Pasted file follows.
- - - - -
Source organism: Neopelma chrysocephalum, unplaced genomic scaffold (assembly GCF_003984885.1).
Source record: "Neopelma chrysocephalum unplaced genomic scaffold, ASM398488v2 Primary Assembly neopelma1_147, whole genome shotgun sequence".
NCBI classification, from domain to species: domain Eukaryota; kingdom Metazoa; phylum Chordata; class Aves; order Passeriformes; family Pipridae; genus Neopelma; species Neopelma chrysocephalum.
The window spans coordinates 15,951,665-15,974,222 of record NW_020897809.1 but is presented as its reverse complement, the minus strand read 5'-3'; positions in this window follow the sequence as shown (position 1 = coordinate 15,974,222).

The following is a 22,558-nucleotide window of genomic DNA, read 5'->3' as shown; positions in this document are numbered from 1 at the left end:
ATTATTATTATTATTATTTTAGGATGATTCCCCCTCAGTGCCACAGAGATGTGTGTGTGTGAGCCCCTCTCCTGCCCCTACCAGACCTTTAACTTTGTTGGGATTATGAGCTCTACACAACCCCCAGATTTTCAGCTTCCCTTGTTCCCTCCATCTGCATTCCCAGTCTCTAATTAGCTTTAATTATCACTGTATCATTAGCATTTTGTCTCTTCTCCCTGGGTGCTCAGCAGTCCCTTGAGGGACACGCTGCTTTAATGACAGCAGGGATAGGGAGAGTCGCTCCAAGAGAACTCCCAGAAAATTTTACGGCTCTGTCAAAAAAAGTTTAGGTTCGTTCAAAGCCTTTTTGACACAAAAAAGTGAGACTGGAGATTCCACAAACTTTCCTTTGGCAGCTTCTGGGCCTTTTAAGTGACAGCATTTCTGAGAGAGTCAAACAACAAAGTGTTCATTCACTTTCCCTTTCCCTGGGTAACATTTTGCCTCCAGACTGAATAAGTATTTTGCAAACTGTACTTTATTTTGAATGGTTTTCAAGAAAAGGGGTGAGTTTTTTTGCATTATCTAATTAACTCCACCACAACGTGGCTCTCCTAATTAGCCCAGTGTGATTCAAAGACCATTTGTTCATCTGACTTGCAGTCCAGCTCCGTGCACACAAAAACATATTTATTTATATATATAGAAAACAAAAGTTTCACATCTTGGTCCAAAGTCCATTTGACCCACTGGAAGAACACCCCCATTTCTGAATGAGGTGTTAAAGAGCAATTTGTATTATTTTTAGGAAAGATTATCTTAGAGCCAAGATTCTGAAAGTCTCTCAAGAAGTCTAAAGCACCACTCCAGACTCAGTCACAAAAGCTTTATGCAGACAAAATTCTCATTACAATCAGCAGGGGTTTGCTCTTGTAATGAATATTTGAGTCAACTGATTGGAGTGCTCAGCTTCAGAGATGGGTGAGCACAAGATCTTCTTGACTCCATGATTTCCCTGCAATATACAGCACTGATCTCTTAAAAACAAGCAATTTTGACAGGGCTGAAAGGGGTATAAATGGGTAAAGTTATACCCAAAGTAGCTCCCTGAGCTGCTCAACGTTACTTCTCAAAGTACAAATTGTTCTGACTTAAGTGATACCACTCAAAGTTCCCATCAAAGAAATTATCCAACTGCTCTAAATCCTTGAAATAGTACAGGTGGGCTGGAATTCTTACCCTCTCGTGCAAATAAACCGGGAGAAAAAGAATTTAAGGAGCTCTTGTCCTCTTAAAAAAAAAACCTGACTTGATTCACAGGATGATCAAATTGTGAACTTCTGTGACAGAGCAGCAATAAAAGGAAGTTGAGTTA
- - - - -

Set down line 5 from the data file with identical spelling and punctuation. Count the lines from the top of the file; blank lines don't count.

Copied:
The following is a 22,558-nucleotide window of genomic DNA, read 5'->3' as shown; positions in this document are numbered from 1 at the left end: